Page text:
What is a SLOW aging diet?
In this article we outline 7 slow aging diet foundations that can help you create and maintain healthy eating habits.
Do you eat on the run? Or only when you have a moment to spare? Do you eat when stressed, tired or grumpy? Did you actually notice what you were eating last time you ate?!
This is what is meant by “fast food”. It’s opposite is SLOW. Eating a SLOW aging diet is about taking the time to become engaged with your diet and your dietary choices as though they matter. The key to SLOW is to view your food as medicine. This means that what you put in your mouth should have healing properties.
Once you learn about the healing properties in your food, then you’ll be less likely to put toxic food into your system and old, bad habits will fall away.
This is a different approach to what we are used to and will take time. To adopt this way of eating is to park the idea of losing 5kg overnight at the door.
Learning about weight management and a healthy diet can be quite confusing. Every time we learn something new, there’s some expert telling us that the opposite is true. From a technical perspective, there are calories and composition. There are the fats and proteins, sugars and fiber. There are the vitamins, minerals and phytonutrients with all sorts of weird names.
So how do we arrive at a SLOW and healthy (aging) diet?
Slow aging diet foundations
Here’s 7 simple elements that you can implement into your eating habits and are the foundations of a SLOW aging diet.
Foundation 1: Fresh is best (unprocessed is better)
A healthy diet is generally one that results in us eating more fresh food. If we follow it, and stick to it, a diet high in fresh produce is always associated with a healthier and longer life. The general rule here is that if you don’t know what the ingredients are on the packet, then don’t eat it. You should question anything with a number and a chemical name!
Foundation 2: Energy-dense foods make us fatter, faster
In our bodies, excess calories are converted into fat. Limiting our energy intake has a range of effects that help slow aging, not least of which is avoiding becoming overweight.
In any successful diet, there must be a way to control calories while maintaining a nutritionally-rich intake of vitamins, minerals, antioxidants and other valuable elements. Use a calorie counter to prevent eating to excess and look at ways to ensure your metabolism burns fat optimally.
Foundation 3: Get rid of fast food
SLOW works for aging. It also works for digestion and metabolism. Fast food generally means fast calories and a fast track to energy excess and weight gain. Fast foods are over-processed, overcooked and poor in nutrients and fiber. One way to a slow diet is to remove fast foods.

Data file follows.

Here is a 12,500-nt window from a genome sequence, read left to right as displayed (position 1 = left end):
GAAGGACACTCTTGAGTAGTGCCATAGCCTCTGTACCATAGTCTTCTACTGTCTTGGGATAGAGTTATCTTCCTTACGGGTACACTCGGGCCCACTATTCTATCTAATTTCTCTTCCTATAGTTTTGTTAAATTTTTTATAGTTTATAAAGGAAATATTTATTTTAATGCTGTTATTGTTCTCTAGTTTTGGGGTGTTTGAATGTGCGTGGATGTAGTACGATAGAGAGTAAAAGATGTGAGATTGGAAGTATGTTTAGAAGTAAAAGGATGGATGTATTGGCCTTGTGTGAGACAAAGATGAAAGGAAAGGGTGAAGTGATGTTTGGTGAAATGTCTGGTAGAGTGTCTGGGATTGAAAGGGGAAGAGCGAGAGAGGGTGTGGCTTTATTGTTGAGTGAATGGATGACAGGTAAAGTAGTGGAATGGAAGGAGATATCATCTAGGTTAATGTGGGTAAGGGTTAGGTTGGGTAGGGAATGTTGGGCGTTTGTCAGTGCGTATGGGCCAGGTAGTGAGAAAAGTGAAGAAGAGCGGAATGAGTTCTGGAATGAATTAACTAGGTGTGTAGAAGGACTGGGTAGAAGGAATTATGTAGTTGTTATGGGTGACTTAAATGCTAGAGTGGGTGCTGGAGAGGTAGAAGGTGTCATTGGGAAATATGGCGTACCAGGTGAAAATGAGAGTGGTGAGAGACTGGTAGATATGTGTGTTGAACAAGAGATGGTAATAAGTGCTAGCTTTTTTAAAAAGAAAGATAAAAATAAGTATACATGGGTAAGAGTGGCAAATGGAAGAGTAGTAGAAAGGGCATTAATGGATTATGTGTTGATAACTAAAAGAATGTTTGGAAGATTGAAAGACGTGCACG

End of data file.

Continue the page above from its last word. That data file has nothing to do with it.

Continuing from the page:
Foundation 4: Phytochemicals follow the rainbow
All plant products – fruit, vegetables, nuts, grains, legumes and seeds – contain a number of chemicals (phytochemicals), some of which have been shown to have beneficial properties for health and aging.
Make sure you have lots of colorful vegetables with most meals. Most vegetables are low in calories and your plate should be filled with these rather than meat or white starchy things like pasta, rice or potatoes. In fact, many foods that are white are very high in carbohydrates and convert to sugar in your system. This puts pressure on your insulin response and leads to problems with your metabolism.
Foundation 5: Choose the right macronutrients
Not all fats are bad. Neither are they all good. The same can be said for carbohydrates and proteins. Just as important as diet composition is the need to choose the right kinds of fats, carbohydrates and proteins. Getting carried away with ‘I need 30% protein’ is less valuable than finding the right source of dietary protein for your needs.
Foundation 6: The right kind of food preparation is important
Some foods need to be cooked, such as meat, potatoes and red beans. Depending on the way food is cooked, there may be considerable loss of nutrients. The longer and hotter we cook food, by any method, the greater the nutrient loss.
Also we want to avoid generating advanced glycation end-products (AGEs) when we cook our foods. These are highly toxic and lead to accelerated aging in our bodies.
Foundation 7: Harness superfoods
Most foods contain useful nutrients that we use to build and renew. Yet all foods were not created equally. Some are in a class of their own when it comes to positive effects on health and aging.
The foods known as “superfoods” have lots of medicinal qualities, and we should incorporate these into our diets as much as possible.